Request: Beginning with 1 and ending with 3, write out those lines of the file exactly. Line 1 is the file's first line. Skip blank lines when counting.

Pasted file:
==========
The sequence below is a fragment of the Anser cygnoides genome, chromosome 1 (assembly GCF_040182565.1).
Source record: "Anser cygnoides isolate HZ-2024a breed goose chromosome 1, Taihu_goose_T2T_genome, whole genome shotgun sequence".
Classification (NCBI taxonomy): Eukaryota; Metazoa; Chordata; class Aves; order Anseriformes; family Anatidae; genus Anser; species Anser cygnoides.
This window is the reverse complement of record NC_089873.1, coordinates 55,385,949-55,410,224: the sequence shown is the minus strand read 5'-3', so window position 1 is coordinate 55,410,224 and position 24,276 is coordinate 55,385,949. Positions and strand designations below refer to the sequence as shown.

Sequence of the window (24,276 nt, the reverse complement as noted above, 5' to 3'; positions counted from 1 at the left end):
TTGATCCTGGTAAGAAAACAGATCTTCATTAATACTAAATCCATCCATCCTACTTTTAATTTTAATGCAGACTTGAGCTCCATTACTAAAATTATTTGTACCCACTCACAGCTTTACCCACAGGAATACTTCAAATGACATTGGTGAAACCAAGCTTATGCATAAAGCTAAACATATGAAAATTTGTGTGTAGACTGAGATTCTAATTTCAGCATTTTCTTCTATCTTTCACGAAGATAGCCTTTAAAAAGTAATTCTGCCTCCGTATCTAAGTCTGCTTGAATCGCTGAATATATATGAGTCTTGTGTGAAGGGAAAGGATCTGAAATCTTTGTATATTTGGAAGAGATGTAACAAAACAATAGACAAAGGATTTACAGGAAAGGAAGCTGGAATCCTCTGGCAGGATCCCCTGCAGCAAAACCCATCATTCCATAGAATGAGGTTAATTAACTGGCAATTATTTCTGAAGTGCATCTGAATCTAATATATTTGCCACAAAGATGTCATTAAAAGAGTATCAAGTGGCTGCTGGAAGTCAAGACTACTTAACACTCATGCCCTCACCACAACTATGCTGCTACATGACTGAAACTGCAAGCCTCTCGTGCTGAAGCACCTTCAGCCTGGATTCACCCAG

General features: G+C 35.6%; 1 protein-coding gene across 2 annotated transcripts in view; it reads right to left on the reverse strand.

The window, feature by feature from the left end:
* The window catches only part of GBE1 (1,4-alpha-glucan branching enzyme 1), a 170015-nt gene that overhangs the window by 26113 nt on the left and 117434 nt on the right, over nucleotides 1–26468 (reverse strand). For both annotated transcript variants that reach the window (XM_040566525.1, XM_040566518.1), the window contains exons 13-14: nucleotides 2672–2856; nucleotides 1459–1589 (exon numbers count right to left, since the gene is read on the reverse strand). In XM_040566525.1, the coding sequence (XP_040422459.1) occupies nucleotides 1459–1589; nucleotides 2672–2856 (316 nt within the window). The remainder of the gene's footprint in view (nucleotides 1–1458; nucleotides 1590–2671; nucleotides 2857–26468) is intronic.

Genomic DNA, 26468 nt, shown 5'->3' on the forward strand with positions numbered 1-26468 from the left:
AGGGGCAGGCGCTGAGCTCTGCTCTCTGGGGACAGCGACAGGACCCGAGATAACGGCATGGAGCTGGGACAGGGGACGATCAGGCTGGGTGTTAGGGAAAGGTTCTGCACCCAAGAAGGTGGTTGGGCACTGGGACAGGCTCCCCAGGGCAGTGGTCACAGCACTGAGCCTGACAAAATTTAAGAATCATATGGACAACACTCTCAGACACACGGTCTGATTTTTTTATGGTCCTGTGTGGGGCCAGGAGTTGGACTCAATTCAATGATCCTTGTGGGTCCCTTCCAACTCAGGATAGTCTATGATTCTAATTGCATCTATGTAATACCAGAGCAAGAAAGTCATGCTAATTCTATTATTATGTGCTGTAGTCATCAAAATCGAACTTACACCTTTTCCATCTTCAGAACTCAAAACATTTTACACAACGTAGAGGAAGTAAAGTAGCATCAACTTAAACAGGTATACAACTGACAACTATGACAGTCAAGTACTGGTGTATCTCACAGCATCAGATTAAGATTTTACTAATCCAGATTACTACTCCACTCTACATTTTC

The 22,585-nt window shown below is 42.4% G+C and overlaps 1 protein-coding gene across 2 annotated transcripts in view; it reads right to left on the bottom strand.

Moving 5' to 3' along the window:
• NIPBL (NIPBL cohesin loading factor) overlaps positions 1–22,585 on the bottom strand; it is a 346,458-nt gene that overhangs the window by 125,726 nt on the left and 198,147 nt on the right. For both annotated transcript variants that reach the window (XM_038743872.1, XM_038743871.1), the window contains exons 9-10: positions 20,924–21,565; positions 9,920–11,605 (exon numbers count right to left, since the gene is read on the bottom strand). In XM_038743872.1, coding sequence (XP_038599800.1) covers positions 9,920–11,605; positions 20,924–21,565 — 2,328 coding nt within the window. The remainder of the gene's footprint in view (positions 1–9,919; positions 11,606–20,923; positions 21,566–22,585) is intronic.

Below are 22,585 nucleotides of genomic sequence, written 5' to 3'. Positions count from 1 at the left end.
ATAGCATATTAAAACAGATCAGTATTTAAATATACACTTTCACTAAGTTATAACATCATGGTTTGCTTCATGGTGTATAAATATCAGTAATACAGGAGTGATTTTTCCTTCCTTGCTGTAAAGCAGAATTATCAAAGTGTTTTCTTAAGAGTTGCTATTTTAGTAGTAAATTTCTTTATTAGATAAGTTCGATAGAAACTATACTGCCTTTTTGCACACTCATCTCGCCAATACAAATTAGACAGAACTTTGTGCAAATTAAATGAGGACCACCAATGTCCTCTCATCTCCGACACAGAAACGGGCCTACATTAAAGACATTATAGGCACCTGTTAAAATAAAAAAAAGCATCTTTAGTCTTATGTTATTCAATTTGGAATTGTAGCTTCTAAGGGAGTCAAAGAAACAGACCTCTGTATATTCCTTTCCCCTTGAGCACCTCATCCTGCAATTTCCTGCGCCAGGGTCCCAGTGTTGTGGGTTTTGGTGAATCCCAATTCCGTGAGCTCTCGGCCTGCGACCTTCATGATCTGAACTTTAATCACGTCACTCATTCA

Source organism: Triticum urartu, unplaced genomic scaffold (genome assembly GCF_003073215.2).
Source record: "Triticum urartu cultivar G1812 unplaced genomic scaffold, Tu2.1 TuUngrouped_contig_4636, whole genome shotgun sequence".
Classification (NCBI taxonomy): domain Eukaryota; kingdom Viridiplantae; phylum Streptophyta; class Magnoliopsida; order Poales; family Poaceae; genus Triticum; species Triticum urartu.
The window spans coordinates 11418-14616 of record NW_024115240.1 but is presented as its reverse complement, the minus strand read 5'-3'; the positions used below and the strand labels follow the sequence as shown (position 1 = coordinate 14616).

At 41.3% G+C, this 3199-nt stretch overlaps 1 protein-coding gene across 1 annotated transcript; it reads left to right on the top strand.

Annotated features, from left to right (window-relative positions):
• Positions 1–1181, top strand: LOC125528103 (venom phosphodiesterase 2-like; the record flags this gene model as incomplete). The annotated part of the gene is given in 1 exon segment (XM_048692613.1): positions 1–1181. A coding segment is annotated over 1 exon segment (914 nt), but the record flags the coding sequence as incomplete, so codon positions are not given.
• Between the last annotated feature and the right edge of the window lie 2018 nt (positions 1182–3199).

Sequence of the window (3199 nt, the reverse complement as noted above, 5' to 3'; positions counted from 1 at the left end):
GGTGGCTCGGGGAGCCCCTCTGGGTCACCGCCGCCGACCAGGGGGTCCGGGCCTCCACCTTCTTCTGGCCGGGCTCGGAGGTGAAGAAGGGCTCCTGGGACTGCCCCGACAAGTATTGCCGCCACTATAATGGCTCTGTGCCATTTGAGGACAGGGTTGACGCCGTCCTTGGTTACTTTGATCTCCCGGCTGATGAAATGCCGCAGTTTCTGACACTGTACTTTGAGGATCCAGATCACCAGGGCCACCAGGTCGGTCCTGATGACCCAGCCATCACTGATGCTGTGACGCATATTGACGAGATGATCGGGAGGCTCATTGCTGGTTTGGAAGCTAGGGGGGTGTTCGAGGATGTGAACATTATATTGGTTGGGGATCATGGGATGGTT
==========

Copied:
The sequence below is a fragment of the Anser cygnoides genome, chromosome 1 (assembly GCF_040182565.1).
Source record: "Anser cygnoides isolate HZ-2024a breed goose chromosome 1, Taihu_goose_T2T_genome, whole genome shotgun sequence".
Classification (NCBI taxonomy): Eukaryota; Metazoa; Chordata; class Aves; order Anseriformes; family Anatidae; genus Anser; species Anser cygnoides.